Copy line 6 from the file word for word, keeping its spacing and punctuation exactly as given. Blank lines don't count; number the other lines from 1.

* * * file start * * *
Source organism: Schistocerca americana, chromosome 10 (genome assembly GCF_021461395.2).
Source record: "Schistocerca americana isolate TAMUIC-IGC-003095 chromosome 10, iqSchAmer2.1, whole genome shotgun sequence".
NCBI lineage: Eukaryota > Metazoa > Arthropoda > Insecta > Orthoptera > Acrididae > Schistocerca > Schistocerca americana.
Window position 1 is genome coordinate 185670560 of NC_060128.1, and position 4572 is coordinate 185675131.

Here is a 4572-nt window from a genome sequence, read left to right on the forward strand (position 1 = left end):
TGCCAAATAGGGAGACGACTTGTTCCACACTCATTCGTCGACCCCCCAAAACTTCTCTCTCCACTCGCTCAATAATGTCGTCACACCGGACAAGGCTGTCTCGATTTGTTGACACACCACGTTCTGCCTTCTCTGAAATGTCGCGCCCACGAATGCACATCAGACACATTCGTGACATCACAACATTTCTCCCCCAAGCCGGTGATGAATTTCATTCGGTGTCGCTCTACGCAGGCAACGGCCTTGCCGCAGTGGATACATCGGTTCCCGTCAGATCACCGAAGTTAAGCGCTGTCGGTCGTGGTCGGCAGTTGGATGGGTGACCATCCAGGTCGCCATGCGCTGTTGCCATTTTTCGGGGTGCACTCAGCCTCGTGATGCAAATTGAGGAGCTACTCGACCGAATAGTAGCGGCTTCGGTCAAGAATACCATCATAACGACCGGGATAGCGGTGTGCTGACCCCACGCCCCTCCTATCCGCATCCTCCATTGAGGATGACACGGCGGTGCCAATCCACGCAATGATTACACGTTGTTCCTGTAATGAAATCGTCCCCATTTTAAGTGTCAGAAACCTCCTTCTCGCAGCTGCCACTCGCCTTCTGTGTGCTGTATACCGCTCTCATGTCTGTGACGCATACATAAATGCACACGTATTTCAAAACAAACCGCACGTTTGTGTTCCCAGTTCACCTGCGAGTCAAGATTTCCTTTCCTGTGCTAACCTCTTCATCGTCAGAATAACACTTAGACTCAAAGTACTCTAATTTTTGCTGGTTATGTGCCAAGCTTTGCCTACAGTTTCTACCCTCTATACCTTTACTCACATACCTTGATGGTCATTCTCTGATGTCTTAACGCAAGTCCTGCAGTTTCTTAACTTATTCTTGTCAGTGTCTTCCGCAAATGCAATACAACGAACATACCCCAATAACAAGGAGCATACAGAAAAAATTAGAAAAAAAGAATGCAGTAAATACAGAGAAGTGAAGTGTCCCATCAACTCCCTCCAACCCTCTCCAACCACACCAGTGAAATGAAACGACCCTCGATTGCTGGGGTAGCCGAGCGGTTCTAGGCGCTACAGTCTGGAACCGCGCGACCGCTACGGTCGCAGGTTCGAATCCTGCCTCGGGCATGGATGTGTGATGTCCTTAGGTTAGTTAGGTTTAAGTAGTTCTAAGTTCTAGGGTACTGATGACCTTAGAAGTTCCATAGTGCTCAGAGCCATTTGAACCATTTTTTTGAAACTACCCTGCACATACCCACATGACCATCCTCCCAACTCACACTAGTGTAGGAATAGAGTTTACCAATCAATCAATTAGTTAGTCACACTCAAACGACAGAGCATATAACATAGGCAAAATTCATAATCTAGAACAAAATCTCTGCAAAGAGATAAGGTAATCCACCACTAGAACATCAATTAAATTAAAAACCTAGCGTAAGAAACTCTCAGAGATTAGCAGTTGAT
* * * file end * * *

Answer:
TGCCAAATAGGGAGACGACTTGTTCCACACTCATTCGTCGACCCCCCAAAACTTCTCTCTCCACTCGCTCAATAATGTCGTCACACCGGACAAGGCTGTCTCGATTTGTTGACACACCACGTTCTGCCTTCTCTGAAATGTCGCGCCCACGAATGCACATCAGACACATTCGTGACATCACAACATTTCTCCCCCAAGCCGGTGATGAATTTCATTCGGTGTCGCTCTACGCAGGCAACGGCCTTGCCGCAGTGGATACATCGGTTCCCGTCAGATCACCGAAGTTAAGCGCTGTCGGTCGTGGTCGGCAGTTGGATGGGTGACCATCCAGGTCGCCATGCGCTGTTGCCATTTTTCGGGGTGCACTCAGCCTCGTGATGCAAATTGAGGAGCTACTCGACCGAATAGTAGCGGCTTCGGTCAAGAATACCATCATAACGACCGGGATAGCGGTGTGCTGACCCCACGCCCCTCCTATCCGCATCCTCCATTGAGGATGACACGGCGGTGCCAATCCACGCAATGATTACACGTTGTTCCTGTAATGAAATCGTCCCCATTTTAAGTGTCAGAAACCTCCTTCTCGCAGCTGCCACTCGCCTTCTGTGTGCTGTATACCGCTCTCATGTCTGTGACGCATACATAAATGCACACGTATTTCAAAACAAACCGCACGTTTGTGTTCCCAGTTCACCTGCGAGTCAAGATTTCCTTTCCTGTGCTAACCTCTTCATCGTCAGAATAACACTTAGACTCAAAGTACTCTAATTTTTGCTGGTTATGTGCCAAGCTTTGCCTACAGTTTCTACCCTCTATACCTTTACTCACATACCTTGATGGTCATTCTCTGATGTCTTAACGCAAGTCCTGCAGTTTCTTAACTTATTCTTGTCAGTGTCTTCCGCAAATGCAATACAACGAACATACCCCAATAACAAGGAGCATACAGAAAAAATTAGAAAAAAAGAATGCAGTAAATACAGAGAAGTGAAGTGTCCCATCAACTCCCTCCAACCCTCTCCAACCACACCAGTGAAATGAAACGACCCTCGATTGCTGGGGTAGCCGAGCGGTTCTAGGCGCTACAGTCTGGAACCGCGCGACCGCTACGGTCGCAGGTTCGAATCCTGCCTCGGGCATGGATGTGTGATGTCCTTAGGTTAGTTAGGTTTAAGTAGTTCTAAGTTCTAGGGTACTGATGACCTTAGAAGTTCCATAGTGCTCAGAGCCATTTGAACCATTTTTTTGAAACTACCCTGCACATACCCACATGACCATCCTCCCAACTCACACTAGTGTAGGAATAGAGTTTACCAATCAATCAATTAGTTAGTCACACTCAAACGACAGAGCATATAACATAGGCAAAATTCATAATCTAGAACAAAATCTCTGCAAAGAGATAAGGTAATCCACCACTAGAACATCAATTAAATTAAAAACCTAGCGTAAGAAACTCTCAGAGATTAGCAGTTGAT